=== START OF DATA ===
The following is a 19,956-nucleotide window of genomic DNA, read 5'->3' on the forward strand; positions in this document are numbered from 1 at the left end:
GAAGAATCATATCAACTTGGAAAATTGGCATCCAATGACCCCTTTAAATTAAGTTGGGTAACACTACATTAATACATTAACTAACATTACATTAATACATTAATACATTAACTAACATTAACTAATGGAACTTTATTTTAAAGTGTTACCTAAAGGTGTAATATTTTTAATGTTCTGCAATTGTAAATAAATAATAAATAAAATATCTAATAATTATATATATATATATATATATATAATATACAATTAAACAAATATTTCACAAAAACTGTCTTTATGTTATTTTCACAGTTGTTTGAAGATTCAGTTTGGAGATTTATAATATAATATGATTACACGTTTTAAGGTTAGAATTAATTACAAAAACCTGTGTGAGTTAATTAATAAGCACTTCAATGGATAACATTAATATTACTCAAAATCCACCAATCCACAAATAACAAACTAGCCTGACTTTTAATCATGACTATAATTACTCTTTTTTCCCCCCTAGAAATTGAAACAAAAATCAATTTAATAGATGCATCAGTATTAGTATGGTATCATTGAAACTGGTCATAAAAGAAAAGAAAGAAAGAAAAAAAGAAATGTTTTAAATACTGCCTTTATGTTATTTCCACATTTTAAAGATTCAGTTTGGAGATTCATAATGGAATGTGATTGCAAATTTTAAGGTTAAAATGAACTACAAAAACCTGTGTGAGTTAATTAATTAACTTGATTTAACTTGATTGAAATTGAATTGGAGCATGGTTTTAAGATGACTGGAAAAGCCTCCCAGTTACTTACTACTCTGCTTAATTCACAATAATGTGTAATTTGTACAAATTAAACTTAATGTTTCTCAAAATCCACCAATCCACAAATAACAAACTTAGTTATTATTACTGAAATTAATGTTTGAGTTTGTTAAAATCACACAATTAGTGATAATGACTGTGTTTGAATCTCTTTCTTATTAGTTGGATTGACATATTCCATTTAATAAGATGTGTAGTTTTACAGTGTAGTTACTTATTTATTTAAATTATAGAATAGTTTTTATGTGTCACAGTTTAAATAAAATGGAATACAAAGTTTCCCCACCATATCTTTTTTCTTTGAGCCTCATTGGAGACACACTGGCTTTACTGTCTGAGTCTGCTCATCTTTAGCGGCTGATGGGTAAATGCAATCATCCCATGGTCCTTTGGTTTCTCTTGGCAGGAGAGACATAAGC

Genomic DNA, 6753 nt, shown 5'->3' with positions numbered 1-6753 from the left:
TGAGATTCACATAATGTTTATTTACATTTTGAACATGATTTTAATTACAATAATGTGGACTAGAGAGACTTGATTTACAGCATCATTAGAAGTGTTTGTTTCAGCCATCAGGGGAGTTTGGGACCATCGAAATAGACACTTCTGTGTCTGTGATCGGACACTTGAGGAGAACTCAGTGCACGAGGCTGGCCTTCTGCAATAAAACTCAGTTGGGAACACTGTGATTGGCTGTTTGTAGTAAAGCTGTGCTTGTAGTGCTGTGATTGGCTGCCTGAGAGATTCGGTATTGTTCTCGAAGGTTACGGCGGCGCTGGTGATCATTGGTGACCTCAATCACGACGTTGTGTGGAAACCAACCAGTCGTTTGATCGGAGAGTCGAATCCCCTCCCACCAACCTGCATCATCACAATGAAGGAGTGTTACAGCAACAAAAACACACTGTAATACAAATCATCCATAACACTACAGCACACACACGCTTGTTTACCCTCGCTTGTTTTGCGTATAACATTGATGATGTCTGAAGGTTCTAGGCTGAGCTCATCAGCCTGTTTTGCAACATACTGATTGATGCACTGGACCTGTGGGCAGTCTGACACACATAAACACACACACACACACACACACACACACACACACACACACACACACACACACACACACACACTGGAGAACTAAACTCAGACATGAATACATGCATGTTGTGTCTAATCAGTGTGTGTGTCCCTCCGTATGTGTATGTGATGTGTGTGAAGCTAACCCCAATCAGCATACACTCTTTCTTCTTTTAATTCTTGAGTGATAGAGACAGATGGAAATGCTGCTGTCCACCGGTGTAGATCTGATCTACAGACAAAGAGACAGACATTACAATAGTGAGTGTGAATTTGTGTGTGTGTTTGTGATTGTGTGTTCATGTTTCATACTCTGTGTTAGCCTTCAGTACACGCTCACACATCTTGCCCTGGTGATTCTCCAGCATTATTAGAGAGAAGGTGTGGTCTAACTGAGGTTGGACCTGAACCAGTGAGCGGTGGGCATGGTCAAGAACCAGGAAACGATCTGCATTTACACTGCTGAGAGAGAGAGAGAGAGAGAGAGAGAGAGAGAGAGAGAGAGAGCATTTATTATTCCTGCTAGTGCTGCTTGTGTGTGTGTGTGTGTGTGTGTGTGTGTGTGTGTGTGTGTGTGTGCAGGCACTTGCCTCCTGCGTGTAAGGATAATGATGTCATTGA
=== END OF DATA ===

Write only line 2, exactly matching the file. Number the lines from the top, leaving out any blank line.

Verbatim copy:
GAAGAATCATATCAACTTGGAAAATTGGCATCCAATGACCCCTTTAAATTAAGTTGGGTAACACTACATTAATACATTAACTAACATTACATTAATACATTAATACATTAACTAACATTAACTAATGGAACTTTATTTTAAAGTGTTACCTAAAGGTGTAATATTTTTAATGTTCTGCAATTGTAAATAAATAATAAATAAAATATCTAATAATTATATATATATATATATATATATAATATACAATTAAACAAATATTTCACAAAAACTGTCTTTATGTTATTTTCACAGTTGTTTGAAGATTCAGTTTGGAGATTTATAATATAATATGATTACACGTTTTAAGGTTAGAATTAATTACAAAAACCTGTGTGAGTTAATTAATAAGCACTTCAATGGATAACATTAATATTACTCAAAATCCACCAATCCACAAATAACAAACTAGCCTGACTTTTAATCATGACTATAATTACTCTTTTTTCCCCCCTAGAAATTGAAACAAAAATCAATTTAATAGATGCATCAGTATTAGTATGGTATCATTGAAACTGGTCATAAAAGAAAAGAAAGAAAGAAAAAAAGAAATGTTTTAAATACTGCCTTTATGTTATTTCCACATTTTAAAGATTCAGTTTGGAGATTCATAATGGAATGTGATTGCAAATTTTAAGGTTAAAATGAACTACAAAAACCTGTGTGAGTTAATTAATTAACTTGATTTAACTTGATTGAAATTGAATTGGAGCATGGTTTTAAGATGACTGGAAAAGCCTCCCAGTTACTTACTACTCTGCTTAATTCACAATAATGTGTAATTTGTACAAATTAAACTTAATGTTTCTCAAAATCCACCAATCCACAAATAACAAACTTAGTTATTATTACTGAAATTAATGTTTGAGTTTGTTAAAATCACACAATTAGTGATAATGACTGTGTTTGAATCTCTTTCTTATTAGTTGGATTGACATATTCCATTTAATAAGATGTGTAGTTTTACAGTGTAGTTACTTATTTATTTAAATTATAGAATAGTTTTTATGTGTCACAGTTTAAATAAAATGGAATACAAAGTTTCCCCACCATATCTTTTTTCTTTGAGCCTCATTGGAGACACACTGGCTTTACTGTCTGAGTCTGCTCATCTTTAGCGGCTGATGGGTAAATGCAATCATCCCATGGTCCTTTGGTTTCTCTTGGCAGGAGAGACATAAGC